News Release

Cisco to Show First Switched Virtual Circuit over DSL Demonstration at Telecom '99

Technology Achievement Cuts Costs and Time to Provision DSL for Service Providers and Paves the Way for Mass-Market On-Demand Premium Services; Demo to be Shown in Microsoft Booth # 7095
Oct 06, 1999

SAN JOSE, Calif. -- October 6, 1999 -- Cisco Systems (NASDAQ: CSCO) today announced that it will demonstrate Switched Virtual Circuits (SVCs) delivering a high-speed video application over a DSL architecture running Cisco IOS. software, Windows. 2000, and Windows 98 2nd Edition at the upcoming Telecom '99 tradeshow in Geneva, Switzerland, in Microsoft's booth # 7095. The demonstration will be an industry first.

An SVC-based architecture enables service providers to scale their network and reduce costs by sharing network resources among end users who can select services dynamically, on demand, from their PC at the ATM circuit level. End users can access services, such as video- and software-on-demand, simultaneously from multiple content providers across a single DSL connection.

Cisco is committed to helping service providers rapidly and cost-effectively scale their networks to the mass-market level and deploy DSL services that will enable end users to experience value-added broadband services. The ability to connect DSL end users to services over SVCs supports this objective by greatly increasing the speed of deployment and the number of subscribers that a service provider can support on a single switch or server, while significantly reducing the management overhead and costs to provision DSL services. In addition, SVCs make it possible for DSL end users to select multiple IP destinations from their desktop as they would in a dial-up environment and regulate bandwidth on demand, allowing them to easily access a wide range of broadband services, such as video-on-demand, telecommuting and Internet access.

The demonstration will show a video application and Internet access being delivered over a PPP over ATM over SVC (PPPoAoSVC) connection. A PC containing an ATM-25 adapter and running Microsoft. Windows. 2000 software will be connected to a Cisco 627 ATM-25 ADSL modem. The modem will be connected via a Cisco 6260 DSL access concentrator and a Cisco 7200 router running Cisco IOS software to Microsoft Media Technologies 4.0 Server and an Internet connection.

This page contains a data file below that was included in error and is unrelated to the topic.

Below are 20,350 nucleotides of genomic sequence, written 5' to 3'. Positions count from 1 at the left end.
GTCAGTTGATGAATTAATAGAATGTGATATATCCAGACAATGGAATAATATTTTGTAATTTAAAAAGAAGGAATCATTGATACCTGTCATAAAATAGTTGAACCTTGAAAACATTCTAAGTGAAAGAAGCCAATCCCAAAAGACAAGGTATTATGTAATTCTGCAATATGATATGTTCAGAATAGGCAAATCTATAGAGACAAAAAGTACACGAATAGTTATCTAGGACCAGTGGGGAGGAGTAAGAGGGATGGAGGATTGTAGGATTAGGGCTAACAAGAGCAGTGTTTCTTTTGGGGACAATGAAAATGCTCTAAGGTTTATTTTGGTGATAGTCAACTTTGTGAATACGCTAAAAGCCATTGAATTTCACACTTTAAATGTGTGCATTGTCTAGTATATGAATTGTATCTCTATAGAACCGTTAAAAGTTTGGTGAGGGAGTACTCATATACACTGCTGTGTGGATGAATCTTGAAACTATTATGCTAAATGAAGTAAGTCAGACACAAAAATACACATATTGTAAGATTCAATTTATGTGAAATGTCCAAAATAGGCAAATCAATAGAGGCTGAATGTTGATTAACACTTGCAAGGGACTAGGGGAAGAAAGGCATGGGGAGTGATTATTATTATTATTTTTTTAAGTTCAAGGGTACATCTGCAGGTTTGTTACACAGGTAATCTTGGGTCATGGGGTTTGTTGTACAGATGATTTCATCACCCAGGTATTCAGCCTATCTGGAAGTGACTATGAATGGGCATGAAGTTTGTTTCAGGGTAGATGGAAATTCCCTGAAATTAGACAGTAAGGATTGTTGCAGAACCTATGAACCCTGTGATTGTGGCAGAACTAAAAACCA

"An intelligent broadband architecture is a necessity for service providers looking to scale their networks and rapidly provision multi-service DSL offerings that can increase their revenue," said Enzo Signore, Director of Marketing for the DSL Business Unit at Cisco. "The Cisco end-to-end DSL architecture delivers a rich set of ATM features and the intelligence needed to support advanced features such as SVCs and Quality of Service that allow service providers to cost-effectively deploy New World services and speed their time to market."

"In Microsoft's vision of the Web Lifestyle, a massive truckless rollout of broadband technology is needed to make fast, easy, and reliable access to information a part of everyday life," said Jawad Khaki, General Manager, Windows Network and Embedded Products at Microsoft. "We are committed to the success of DSL deployments and ways to simplify large-scale service rollouts. Microsoft Windows 2000 and Windows 98 2nd Edition product lines include many of the capabilities required to build and support residential broadband networks."

Cisco Systems

Cisco Systems, Inc.(NASDAQ:CSCO) is theworldwide leader in networking for the Internet.

# # #

Cisco, Cisco Systems and the Cisco Systems logo are registered trademarks of Cisco Systems, Inc. in the U.S. and certain other countries. All other trademarks mentioned in this document are the property of their respective owners.